Tilapia has become an important food item in many protein-starved areas of the world.
However, the mouthbreeder best known to aquarists is the Egyptian mouthbrooder. Haplochromis multicolor, a fish that grows to only about three inches. Males of this species are very attractive, with blue, white and reddish markings over the body and fins. The females are less brightly marked.
With good feeding, it is not difficult to get these fish to spawn in the aquarium. At spawning time the male Egyptian mouthbrooder digs a depression in the sand by fanning his tail. The male coaxes the female into his “nest.” There the female deposits a few eggs and after the male fertilizes them, she picks them up in her mouth. More eggs are laid in this manner until there are one hundred or more, all in the mother’s large pouch like mouth.
For two weeks no sign of the young is seen, and then one day the whole brood is released to try their fins. At first they venture forth for only short periods. All during this incubation period the mother can be seen pumping water over her children, through her mouth and gill covers, and she occasionally rearranges them within her mouth.
For another three weeks or more the young hover about the mother’s mouth. At the first sign of danger they dart into her mouth for protection. At last the youngsters become so large that the mother’s mouth no longer can hold them. From then on they must manage on their own. In fact, even their own mother becomes a danger to them, for once the young are too large for her mouth, she may well eat them.
Now remember all during this time (about five weeks) the mother refrains from eating anything. Her shriveled body is a pathetic sight. In some cases the female starves herself to death in the process, but usually a week or two of good feeding restores her to normal proportions.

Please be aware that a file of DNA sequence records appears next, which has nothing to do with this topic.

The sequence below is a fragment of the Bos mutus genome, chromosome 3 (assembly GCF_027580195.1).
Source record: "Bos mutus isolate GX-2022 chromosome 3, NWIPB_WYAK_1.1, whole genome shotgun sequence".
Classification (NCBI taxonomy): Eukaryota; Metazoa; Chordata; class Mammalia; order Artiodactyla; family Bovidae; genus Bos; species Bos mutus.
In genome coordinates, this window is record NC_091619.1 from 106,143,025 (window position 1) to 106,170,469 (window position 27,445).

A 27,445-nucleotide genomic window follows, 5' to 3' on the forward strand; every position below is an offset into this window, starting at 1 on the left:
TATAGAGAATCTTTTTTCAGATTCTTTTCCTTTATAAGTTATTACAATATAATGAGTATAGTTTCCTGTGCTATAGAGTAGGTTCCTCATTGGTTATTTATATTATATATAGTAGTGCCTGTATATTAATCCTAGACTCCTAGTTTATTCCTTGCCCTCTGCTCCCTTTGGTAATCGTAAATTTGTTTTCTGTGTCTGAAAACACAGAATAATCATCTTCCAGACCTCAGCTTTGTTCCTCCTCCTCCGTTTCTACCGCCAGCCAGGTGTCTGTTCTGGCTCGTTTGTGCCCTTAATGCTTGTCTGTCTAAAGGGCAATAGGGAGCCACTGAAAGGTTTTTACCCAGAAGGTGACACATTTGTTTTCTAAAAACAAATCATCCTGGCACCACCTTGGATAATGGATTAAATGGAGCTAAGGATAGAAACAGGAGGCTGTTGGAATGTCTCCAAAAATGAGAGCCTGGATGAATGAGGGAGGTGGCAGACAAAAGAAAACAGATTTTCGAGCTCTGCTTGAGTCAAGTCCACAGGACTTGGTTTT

The instinct to refrain from eating at breeding time is very strong in these fish. One aquarist reported in The Aquarium Magazine of July 1944:
“During the middle of April, I purchased a pair of these fish and put them in a seven-gallon community tank which contained several other pairs of fish. On May 6th I noticed that the female mouthbreeder was refusing to eat, and that her mouth was enlarged, so I removed her to another aquarium. Within a week the little fish could be seen very plainly in her mouth, and on May 18th I discovered them out swimming in the water; but as soon as I moved closer to the aquarium they all swam back into the mother’s mouth. The next day they were out again and when I approached the aquarium the mother made no motion toward storing them back in her jaws. She appeared to be through with her parental duties, and so I removed her from the young back into the community tank.”
The Egyptian mouthbrooder’s parental devotion is certainly far above and beyond the call of many of the fish we learn how to breed in this wonderful hobby we all experience.
I hope you get a chance to acquire a pair of these wonderful fish, a glance to a past time, a former staple of the hobby many have forgotten.